Next is a knew one for me, this one is molded off the Lethal Enforcers arcade gun, I believe. It's very comfortable, but I haven't fully tested this one for accuracy or even if it works! Yeah, I'm a bit lazy, but it looks cool.
Lastly we come to my personal favorite, at least in terms of looks. Up to this point all of the light guns have used the standard DB-9 style connector. This one, however, uses the Famicom style connector. Sadly this one is broken; the internal switching mechanism is poorly thought out, even for Chinese Famiclone standards. I've seen a few of these online that actually have a small, red, flip up sight in the back, which this one has the holes for. Even though this doesn't work, it's still a very cool Famiclone light gun.

After posting this article I sat down and played around with some of the guns I had not tested, mainly the Lethal Enforcers gun. Out of all the guns I own, the Lethal Enforcers, orange Panther style, as well as the Panther with the brown grips would not work properly. I believe the NES zapper style will work, it just needs a switch installed, which is easier said than done.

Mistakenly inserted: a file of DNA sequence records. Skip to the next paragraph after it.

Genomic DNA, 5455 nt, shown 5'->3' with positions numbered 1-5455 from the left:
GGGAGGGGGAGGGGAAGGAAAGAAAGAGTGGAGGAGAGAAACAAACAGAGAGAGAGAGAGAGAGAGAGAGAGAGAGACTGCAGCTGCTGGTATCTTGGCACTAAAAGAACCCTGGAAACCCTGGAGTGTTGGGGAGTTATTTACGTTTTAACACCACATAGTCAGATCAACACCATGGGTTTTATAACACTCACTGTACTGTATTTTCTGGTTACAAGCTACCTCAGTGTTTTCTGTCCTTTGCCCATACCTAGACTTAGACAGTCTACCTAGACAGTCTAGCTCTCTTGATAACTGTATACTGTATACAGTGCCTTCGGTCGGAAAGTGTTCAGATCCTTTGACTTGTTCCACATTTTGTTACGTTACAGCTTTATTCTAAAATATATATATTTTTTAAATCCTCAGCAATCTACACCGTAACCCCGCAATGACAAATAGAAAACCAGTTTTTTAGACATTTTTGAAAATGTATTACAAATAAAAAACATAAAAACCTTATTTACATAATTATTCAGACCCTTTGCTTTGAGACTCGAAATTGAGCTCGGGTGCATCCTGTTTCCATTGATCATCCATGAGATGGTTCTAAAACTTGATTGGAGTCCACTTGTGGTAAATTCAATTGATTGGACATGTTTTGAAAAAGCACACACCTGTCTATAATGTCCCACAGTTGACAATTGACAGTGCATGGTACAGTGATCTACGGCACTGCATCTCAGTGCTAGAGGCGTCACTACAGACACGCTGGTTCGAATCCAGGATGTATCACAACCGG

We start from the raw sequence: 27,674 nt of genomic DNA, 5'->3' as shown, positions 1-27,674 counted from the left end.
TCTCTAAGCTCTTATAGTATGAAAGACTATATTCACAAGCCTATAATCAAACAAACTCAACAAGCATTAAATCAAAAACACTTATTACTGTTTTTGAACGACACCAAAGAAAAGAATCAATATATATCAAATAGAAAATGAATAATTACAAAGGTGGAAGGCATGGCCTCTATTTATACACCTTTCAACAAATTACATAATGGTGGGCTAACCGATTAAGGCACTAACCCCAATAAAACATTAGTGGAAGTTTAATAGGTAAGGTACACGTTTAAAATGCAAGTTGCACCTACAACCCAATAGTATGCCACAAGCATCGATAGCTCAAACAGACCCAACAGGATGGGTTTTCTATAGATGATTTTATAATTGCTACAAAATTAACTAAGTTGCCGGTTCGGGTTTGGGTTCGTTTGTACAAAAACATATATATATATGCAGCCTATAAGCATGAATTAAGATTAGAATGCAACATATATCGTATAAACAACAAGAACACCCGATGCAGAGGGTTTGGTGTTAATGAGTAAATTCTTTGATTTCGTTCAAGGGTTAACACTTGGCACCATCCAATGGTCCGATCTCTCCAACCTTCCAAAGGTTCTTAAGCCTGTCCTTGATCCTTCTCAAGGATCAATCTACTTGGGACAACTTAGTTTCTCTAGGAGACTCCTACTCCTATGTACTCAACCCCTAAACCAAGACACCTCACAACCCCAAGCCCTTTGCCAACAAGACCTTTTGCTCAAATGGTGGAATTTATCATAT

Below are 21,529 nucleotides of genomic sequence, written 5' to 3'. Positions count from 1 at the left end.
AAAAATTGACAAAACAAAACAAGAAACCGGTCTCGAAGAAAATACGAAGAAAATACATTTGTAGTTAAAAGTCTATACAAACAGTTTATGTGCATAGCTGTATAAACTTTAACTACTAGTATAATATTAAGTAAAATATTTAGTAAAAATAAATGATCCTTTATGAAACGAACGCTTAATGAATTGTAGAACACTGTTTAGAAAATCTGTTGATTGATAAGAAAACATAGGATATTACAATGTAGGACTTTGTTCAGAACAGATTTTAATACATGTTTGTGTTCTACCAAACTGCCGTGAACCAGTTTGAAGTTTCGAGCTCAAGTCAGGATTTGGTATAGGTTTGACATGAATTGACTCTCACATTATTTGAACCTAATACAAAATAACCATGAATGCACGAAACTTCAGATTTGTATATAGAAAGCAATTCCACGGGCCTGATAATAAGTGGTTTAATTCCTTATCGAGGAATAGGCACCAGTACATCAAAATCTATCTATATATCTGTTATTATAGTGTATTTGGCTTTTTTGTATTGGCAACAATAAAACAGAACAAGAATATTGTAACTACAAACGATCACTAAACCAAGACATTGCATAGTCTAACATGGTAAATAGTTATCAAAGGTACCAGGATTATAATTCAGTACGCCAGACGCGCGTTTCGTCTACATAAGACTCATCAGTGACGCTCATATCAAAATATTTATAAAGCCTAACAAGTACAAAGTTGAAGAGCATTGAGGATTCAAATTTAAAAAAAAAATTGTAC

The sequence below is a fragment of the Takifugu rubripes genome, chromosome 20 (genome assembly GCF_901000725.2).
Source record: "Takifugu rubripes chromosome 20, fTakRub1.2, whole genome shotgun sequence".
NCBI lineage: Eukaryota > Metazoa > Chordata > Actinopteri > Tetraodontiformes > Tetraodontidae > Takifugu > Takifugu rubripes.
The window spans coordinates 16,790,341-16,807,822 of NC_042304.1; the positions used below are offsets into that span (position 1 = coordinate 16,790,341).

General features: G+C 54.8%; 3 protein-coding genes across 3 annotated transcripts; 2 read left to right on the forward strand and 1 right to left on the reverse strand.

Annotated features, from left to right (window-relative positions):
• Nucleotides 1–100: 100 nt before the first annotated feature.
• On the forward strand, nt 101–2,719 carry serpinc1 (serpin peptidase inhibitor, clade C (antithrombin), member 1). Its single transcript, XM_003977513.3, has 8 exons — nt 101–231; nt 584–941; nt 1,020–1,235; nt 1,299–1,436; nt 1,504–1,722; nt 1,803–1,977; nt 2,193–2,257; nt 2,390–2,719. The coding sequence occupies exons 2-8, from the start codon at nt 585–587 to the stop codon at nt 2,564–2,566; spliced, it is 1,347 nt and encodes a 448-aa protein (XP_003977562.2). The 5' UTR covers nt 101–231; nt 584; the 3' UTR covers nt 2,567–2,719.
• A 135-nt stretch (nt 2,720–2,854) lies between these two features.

The Lethal Enforcers and brown grips version of the Panther may have a component malfunction or are wired weird, so I decided to just let them stay that way until I can investigate further. The orange Panther, however, functioned, yet it would actually glitch out the game once the trigger was pulled. After pulling it apart I immediately found the culprit, but I had to do some testing before I officially decided to do the surgery.
As you can see above, the Famiclone light gun is a very simple system. Just a small board holding the receptor LED with a few other components, wired down to the switch and into the controller cable. What happened with the orange Panther was a case of the switch having an additional wire, for what I do not know.
Normally, when the switch is wired up, only A and B are used. Pressing the switch connects B and C, disconnecting the current from A and B, which sends the signal that the trigger has been pulled and the light gun acts accordingly. But since there was an additional wire connected to C, the light gun sent the signal and created an error, causing the game and console to glitch out.